Pretreatment platelet count improves the prognostic performance of the TNM staging system and aids in planning therapeutic regimens for nasopharyngeal carcinoma: a single-institutional study of 2,626 patients
Receiver operating characteristic (ROC) curves for survival prediction with TNM classification alone (stages I–II and III–IV) or with the addition of pretreatment platelet count ( ≤300 × 109/L and >300 × 109/L) to TNM classification in the 2,626 patients with nasopharyngeal carcinoma. A, overall survival. B, locoregional recurrence–free survival. C, distant metastasis–free survival. The P value was the comparison of area under the curves (AUCs) between the addition of platelet count to TNM classification and TNM classification alone.
© Copyright Policy - open-access
Related In: Results  -  Collection

License 1 - License 2
Show All Figures
getmorefigures.php?uid=PMC4593390&req=5

Fig3: Receiver operating characteristic (ROC) curves for survival prediction with TNM classification alone (stages I–II and III–IV) or with the addition of pretreatment platelet count ( ≤300 × 109/L and >300 × 109/L) to TNM classification in the 2,626 patients with nasopharyngeal carcinoma. A, overall survival. B, locoregional recurrence–free survival. C, distant metastasis–free survival. The P value was the comparison of area under the curves (AUCs) between the addition of platelet count to TNM classification and TNM classification alone.
Mentions: ROC curves were used to compare the validity of adding pretreatment platelet count (≤300 × 109/L and >300 × 109/L) to TNM classification (stages I–II and III–IV) for prognostic prediction. For OS, the AUC was 0.58 for TNM classification alone and 0.61when platelet count was added to TNM classification (P = 0.030) (Figure 3A). The results revealed that the addition of platelet count to TNM classification was superior to TNM classification alone in predicting survival for patients with NPC. No significant improvement in predicting locoregional recurrence was observed with the addition of platelet count to TNM classification (P = 0.393) (Figure 3B). For DMFS, adding platelet count to TNM classification had a tendency to improve prediction of distant metastasis (P = 0.086) (Figure 3C).Figure 3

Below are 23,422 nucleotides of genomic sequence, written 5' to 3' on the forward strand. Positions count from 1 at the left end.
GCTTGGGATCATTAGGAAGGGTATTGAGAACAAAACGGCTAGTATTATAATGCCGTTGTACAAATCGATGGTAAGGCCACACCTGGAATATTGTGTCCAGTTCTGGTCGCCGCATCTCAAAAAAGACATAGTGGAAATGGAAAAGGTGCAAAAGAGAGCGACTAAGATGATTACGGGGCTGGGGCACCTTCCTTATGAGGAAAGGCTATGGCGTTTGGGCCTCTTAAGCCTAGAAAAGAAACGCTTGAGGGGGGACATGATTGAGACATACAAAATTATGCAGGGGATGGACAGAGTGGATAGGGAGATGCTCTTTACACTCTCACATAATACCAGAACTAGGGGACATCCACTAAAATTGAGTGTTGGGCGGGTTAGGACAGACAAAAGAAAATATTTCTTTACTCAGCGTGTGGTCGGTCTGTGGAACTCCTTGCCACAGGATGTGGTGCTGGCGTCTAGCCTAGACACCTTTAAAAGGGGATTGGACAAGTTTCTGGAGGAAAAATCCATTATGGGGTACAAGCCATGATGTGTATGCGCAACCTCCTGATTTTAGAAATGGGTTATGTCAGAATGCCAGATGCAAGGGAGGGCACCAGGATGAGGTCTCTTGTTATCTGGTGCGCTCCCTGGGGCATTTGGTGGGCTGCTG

View Article: PubMed Central - PubMed

ABSTRACT

Introduction: Thrombocytosis has been identified as an unfavorable prognostic factor in several types of cancer. This study aimed to evaluate the prognostic value of pretreatment platelet count in association with the TNM staging system and therapeutic regimens in patients with nasopharyngeal carcinoma (NPC).

Methods: A total of 2,626 patients with NPC were retrospectively analyzed. Platelet count >300 × 109/L was defined as thrombocytosis. Matched-pair analysis was performed between patients receiving chemoradiotherapy and radiotherapy.

Results: Multivariate analysis showed that platelet count was an independent unfavorable prognostic factor for overall survival (OS) [hazard ratio (HR) = 1.810, 95% confidence interval (CI) = 1.531–2.140, P < 0.001] and distant metastasis–free survival (DMFS) (HR = 1.873, 95% CI = 1.475–2.379, P < 0.001) in the entire patient cohort. Further subgroup analysis revealed that increased platelet count was an independent unfavorable prognostic factor for OS and DMFS in patients with NPC stratified by early and advanced T category, N category, or TNM classification (all P ≤ 0.001). Receiver operating characteristic (ROC) curves verified that the predictive value of TNM classification for OS was improved when combined with pretreatment platelet count (P = 0.030). Matched-pair analysis showed that chemoradiotherapy significantly improved OS only in advanced-stage NPC with thrombocytosis (HR = 0.416, 95% CI = 0.226–0.765, P = 0.005).

Conclusions: Pretreatment platelet count, when combined with TNM classification, is a useful indicator for metastasis and survival in patients with NPC. It may improve the predictive value of the TNM classification and help to identify patients likely to benefit from more aggressive therapeutic regimens.

No MeSH data available.


Related in: MedlinePlus